The young chestnut mare, as though accidentally wandering about, came up to the piebald gelding's very nose, and brushed against him. He knew before-hand what it meant, and did not open his eyes, but laid back his ears and showed his teeth. The mare wheeled around, and made believe that she was going to let fly at him with her heels. He opened his eyes, and wandered off to another part. He had no desire to sleep, and began to crop the grass. Again the wanton young mare, accompanied by her confederates, went to the gelding. A two-year-old mare with a star on her forehead, very stupid, always in mischief, and always ready to imitate the chestnut mare, trotted along with her, and, as imitators always do, began to: play the same trick that the instigator had done.

The brown mare marched along at an ordinary gait, as though bent on her own affairs, and passed by the gelding's very nose, not looking at him, so that he really did not know whether to be angry or not; and this was the very fun of the thing.

This was what she did; but the starred mare following in her steps, and feeling very gay, hit the gelding on the chest. He showed his teeth once more, whinnied, and, with a quickness of motion unexpected on his part, sprang at the mare, and bit her on the flank. The young mare with the star flew out with her bind legs, and kicked the old horse heavily on his thin bare ribs. The old horse uttered a hoarse noise, and was about to make another lunge, but thought better of it, and sighing deeply turned away.

It must have been that all the young horses of the drove regarded as a personal insult the boldness w* hich the piebald gelding permitted himself to show toward the starred mare; for all the rest of the day they gave him no chance to graze, and left him not a moment of peace, so that the drover several times rebuked them, and could not comprehend what they were doing.

The gelding was so abused that he himself walked up to Nester when it was time for the old man to drive back the drove, and he showed greater happiness and content when Nester saddled him and mounted him.

God knows what the old gelding's thoughts were as he bore on his back the old man Nester. Did he think with bitterness of these importunate and merciless youngsters? or, with a scornful and silent pride peculiar to old age, did he pardon his persecutors? At all events, he did not make manifest any of his thoughts till he reached home.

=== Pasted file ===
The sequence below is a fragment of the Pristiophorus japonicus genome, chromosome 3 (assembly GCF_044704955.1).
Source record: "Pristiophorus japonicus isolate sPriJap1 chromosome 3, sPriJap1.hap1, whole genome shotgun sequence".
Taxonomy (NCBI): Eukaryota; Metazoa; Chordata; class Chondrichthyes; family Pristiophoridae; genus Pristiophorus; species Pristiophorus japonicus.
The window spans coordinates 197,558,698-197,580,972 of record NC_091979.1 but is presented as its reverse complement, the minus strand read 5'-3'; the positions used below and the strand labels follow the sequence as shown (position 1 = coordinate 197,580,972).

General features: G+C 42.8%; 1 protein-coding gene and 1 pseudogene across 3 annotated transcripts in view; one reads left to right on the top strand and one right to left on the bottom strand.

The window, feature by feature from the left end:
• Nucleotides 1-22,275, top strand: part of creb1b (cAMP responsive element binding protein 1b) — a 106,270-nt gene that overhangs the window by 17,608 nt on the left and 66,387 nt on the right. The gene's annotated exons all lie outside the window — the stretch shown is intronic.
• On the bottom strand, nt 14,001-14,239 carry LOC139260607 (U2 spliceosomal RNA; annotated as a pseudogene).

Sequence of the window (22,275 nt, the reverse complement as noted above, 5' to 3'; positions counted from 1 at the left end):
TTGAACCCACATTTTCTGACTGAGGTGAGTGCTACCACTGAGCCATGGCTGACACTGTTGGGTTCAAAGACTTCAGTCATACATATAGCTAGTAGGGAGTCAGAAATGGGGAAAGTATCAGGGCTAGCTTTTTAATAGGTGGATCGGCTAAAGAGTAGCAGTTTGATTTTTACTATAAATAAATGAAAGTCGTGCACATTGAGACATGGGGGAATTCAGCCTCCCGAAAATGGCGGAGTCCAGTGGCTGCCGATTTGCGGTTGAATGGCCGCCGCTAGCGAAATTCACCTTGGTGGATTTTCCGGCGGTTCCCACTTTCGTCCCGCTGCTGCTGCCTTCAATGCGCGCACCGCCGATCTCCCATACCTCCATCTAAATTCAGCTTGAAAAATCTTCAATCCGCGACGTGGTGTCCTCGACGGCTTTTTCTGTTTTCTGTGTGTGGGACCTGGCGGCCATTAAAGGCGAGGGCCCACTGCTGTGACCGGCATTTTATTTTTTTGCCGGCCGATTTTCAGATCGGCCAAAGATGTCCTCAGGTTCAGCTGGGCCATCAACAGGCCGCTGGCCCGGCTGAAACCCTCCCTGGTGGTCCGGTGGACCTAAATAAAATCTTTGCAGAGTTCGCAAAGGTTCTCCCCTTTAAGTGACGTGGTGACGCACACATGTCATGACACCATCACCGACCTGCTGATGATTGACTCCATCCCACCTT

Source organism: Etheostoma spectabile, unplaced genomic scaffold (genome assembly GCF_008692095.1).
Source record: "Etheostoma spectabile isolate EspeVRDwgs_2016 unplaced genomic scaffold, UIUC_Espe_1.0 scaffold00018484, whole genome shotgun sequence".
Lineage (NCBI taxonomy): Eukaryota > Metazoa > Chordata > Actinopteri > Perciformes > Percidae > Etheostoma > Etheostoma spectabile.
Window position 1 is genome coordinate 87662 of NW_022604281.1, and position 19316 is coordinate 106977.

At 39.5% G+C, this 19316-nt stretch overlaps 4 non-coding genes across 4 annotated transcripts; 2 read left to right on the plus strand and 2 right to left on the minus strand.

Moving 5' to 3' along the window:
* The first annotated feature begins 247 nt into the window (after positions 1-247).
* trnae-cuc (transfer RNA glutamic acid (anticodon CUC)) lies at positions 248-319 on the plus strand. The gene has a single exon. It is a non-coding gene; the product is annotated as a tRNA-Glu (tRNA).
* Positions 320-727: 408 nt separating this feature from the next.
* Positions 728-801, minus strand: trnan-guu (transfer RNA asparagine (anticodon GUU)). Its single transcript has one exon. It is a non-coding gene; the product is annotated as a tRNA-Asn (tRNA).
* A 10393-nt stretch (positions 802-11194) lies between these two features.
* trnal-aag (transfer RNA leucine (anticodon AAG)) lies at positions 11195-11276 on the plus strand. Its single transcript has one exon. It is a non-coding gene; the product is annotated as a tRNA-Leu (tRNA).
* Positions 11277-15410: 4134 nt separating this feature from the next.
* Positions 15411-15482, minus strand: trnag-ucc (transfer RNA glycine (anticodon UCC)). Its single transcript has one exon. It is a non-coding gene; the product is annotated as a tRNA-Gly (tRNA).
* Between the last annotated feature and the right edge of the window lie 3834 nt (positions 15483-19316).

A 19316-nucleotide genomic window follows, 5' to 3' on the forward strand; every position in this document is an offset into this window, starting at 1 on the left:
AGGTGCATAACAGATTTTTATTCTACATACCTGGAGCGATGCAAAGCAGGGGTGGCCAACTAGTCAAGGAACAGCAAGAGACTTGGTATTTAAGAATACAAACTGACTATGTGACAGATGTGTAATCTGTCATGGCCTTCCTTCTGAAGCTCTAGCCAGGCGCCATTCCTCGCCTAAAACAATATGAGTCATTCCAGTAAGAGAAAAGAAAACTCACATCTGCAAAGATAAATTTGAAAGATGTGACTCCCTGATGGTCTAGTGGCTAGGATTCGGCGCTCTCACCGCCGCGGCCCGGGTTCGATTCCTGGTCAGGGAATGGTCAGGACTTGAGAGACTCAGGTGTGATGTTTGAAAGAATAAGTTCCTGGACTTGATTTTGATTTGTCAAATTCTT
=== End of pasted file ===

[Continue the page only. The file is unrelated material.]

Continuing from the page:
That evening some cronies had come to see Nester; and as the horses were driven by the huts of the domestics, he noticed a horse and telyéga standing at his doorstep. After he had driven in the horses, he was in such a hurry that he did not take the saddle off: he left the gelding at the yard,[5] and shouted to Vaska to unsaddle the animal, then shut the gate, and hurried to his friends.

Perhaps owing to the affront put upon the starred mare, the descendant of Smetanka, by that "low trash" bought for a horse, and not knowing father or mother, and therefore offending the aristocratic sentiment of the whole community; or because the gelding with the high saddle without a rider presented a strangely fantastic spectacle for the horses,—at all events, that night something extraordinary took place in the paddock. All the horses, young and old, showin* g their teeth, tagged after the gelding, and drove him from one part of the yard to the other; the trampling of their hoofs echoed around him as he sighed and drew in his thin sides.

The gelding could not longer endure this, could not longer avoid their kicks. He halted in the middle of the field: his face expressed the repulsive, weak anger of helpless old age, and despair besides. He laid back his ears, and suddenly[6] something happened that caused all the horses suddenly to become quiet. A very old mare, Viazopúrikha, came up and sniffed the gelding, and sighed. The gelding also sighed.

.   .   .   .   .   .   .   .   .   .   .

[5] dvor.

[6] So in the original.

(Source: Published by Thomas Y. Crowell & Co., New York, 13 Astor Place, 1887.)

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November 30, 1886 :
Part 4, Chapter 4 -- Publication.

June 09, 2021 18:13:00 :
Part 4, Chapter 4 -- Added to

June 09, 2021 18:56:02 :
Part 4, Chapter 4 -- Last Updated on